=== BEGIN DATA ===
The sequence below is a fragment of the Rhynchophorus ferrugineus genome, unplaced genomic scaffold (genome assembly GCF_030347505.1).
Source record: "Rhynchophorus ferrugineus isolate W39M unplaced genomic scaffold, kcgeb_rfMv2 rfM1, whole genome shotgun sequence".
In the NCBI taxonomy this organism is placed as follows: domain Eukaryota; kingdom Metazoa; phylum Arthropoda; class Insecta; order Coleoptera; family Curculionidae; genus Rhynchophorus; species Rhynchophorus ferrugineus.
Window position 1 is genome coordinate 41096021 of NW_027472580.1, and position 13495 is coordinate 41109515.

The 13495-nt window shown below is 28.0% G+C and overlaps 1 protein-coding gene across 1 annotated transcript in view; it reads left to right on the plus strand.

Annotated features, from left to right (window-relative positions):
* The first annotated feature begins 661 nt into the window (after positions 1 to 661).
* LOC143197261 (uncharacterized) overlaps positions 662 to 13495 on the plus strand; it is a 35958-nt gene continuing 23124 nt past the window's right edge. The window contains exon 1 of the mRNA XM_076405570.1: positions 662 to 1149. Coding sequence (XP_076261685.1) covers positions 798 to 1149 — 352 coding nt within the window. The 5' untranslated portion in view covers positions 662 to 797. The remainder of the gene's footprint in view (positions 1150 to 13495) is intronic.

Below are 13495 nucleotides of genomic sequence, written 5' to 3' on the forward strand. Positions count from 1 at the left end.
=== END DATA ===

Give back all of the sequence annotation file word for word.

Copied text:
The sequence below is a fragment of the Rhynchophorus ferrugineus genome, unplaced genomic scaffold (genome assembly GCF_030347505.1).
Source record: "Rhynchophorus ferrugineus isolate W39M unplaced genomic scaffold, kcgeb_rfMv2 rfM1, whole genome shotgun sequence".
In the NCBI taxonomy this organism is placed as follows: domain Eukaryota; kingdom Metazoa; phylum Arthropoda; class Insecta; order Coleoptera; family Curculionidae; genus Rhynchophorus; species Rhynchophorus ferrugineus.
Window position 1 is genome coordinate 41096021 of NW_027472580.1, and position 13495 is coordinate 41109515.

The 13495-nt window shown below is 28.0% G+C and overlaps 1 protein-coding gene across 1 annotated transcript in view; it reads left to right on the plus strand.

Annotated features, from left to right (window-relative positions):
* The first annotated feature begins 661 nt into the window (after positions 1 to 661).
* LOC143197261 (uncharacterized) overlaps positions 662 to 13495 on the plus strand; it is a 35958-nt gene continuing 23124 nt past the window's right edge. The window contains exon 1 of the mRNA XM_076405570.1: positions 662 to 1149. Coding sequence (XP_076261685.1) covers positions 798 to 1149 — 352 coding nt within the window. The 5' untranslated portion in view covers positions 662 to 797. The remainder of the gene's footprint in view (positions 1150 to 13495) is intronic.

Below are 13495 nucleotides of genomic sequence, written 5' to 3' on the forward strand. Positions count from 1 at the left end.